Minimum Wage Law (MiLoG)

For many years, Germany was one of only a few European countries that did not have a minimum wage law or comparable regulation. Since January 1, 2015, the country has had comprehensive minimum wage legislation in force. The law defining minimum wage and its requirements is called the Minimum Wage Act or MiLoG (Mindestlohngesetz).

What is the minimum wage under MiLoG?

The MiLoG obliges employers to pay a minimum statutory wage to every employee working in Germany. When the MiLoG was introduced in 2015, the government set the amount at € 8.50/ hour. In 2017, it raised up to € 8.84/hour.

For a full-time job (40 hour/week), the monthly gross salary is € 1,538.16:

  • 4.35 weeks/month x 40 hours/week x € 8.84 = € 1,538.16

Which allowances or supplements are considered part of the salary under MiLoG?

As a general rule, the minimum wage must consist of monetary payments. Compensation or benefits provided by the employer for the work Performance in a form other than money are not taken into consideration.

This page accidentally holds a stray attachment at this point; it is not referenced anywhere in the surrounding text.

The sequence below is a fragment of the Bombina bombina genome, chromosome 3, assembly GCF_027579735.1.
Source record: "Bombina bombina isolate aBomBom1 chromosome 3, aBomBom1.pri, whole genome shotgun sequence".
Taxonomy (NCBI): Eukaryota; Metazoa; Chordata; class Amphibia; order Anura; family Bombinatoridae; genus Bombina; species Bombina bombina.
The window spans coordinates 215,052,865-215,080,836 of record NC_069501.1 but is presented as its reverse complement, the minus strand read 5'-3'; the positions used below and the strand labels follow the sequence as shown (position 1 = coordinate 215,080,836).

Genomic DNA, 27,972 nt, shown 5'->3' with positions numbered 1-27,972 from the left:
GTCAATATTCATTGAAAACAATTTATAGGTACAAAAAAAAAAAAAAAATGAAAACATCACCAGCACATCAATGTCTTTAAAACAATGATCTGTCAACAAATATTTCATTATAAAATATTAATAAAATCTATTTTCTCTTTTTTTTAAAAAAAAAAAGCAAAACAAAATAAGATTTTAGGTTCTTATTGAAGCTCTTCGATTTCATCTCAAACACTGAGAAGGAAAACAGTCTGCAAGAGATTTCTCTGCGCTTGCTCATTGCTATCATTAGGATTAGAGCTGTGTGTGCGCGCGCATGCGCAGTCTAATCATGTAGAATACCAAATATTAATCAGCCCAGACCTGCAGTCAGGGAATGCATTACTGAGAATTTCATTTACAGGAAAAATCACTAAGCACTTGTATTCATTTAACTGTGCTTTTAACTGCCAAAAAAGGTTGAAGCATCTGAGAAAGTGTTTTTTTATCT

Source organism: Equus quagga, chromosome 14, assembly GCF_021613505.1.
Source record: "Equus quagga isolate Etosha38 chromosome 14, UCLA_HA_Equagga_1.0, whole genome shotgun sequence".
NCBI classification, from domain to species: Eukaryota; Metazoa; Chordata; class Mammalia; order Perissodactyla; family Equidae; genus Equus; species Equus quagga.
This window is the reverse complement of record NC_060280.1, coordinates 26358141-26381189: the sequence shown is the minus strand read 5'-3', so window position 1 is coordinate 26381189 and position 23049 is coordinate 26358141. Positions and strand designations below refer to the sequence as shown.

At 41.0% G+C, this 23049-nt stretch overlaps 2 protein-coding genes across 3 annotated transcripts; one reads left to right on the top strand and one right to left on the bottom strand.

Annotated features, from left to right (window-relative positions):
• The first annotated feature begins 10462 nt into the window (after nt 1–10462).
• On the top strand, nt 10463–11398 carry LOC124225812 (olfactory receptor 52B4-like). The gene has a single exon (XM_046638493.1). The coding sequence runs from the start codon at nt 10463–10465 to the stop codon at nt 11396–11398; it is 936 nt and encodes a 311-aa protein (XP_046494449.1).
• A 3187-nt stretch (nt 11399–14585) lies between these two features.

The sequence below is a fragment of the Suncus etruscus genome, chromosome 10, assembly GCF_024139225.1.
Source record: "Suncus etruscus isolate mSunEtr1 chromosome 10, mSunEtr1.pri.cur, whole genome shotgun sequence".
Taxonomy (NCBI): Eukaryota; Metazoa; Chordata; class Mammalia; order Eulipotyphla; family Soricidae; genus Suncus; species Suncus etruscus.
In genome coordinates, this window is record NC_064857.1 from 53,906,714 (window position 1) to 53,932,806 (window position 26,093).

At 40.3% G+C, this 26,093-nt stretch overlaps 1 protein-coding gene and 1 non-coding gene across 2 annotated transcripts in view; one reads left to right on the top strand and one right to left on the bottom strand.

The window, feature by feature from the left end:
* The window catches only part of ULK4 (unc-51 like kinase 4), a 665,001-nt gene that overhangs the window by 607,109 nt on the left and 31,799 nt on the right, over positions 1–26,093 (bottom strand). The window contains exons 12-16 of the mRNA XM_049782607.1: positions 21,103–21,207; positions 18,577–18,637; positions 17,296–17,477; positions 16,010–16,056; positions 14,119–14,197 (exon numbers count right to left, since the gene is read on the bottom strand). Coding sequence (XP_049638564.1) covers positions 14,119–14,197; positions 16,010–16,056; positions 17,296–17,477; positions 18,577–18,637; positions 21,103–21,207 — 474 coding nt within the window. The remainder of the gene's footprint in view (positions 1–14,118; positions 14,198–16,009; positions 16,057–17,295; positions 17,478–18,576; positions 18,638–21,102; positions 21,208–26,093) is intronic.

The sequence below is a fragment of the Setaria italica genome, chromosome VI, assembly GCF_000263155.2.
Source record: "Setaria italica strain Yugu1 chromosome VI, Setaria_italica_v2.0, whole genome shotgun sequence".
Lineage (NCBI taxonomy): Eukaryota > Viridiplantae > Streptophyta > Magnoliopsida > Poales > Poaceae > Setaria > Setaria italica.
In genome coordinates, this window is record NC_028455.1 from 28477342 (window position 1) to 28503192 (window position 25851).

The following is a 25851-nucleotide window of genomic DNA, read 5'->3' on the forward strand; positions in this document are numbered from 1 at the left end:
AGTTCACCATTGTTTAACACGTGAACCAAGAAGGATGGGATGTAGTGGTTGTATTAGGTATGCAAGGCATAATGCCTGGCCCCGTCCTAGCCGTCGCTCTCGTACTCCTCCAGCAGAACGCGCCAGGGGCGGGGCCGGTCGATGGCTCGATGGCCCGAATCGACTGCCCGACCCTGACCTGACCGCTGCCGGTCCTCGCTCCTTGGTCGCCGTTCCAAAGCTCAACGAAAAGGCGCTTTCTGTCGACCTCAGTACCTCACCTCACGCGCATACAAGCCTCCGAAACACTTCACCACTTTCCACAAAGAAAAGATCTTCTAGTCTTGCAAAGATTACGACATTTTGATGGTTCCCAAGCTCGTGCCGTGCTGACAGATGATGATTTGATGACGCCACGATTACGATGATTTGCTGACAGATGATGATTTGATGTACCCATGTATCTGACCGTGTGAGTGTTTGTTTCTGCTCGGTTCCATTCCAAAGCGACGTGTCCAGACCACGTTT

However, not all payouts to the employee are accepted as wage components from a MiLoG perspective. The more components the salary consists of, the more important it is to ensure the minimum wage is reached.

The deputation (or secondment) of a foreign employee to Germany often includes several allowances or supplements paid by the employer. The wage package often consists of the following:

  • Base salary (home country)
  • Additional salary to meet local standards (for the period of deputation)
  • Daily living allowance
  • Food allowance
  • Accommodation allowance
  • School tuition
  • Relocation expenses

Find more information on the relevant authority websites, such as the German Custom authorities.

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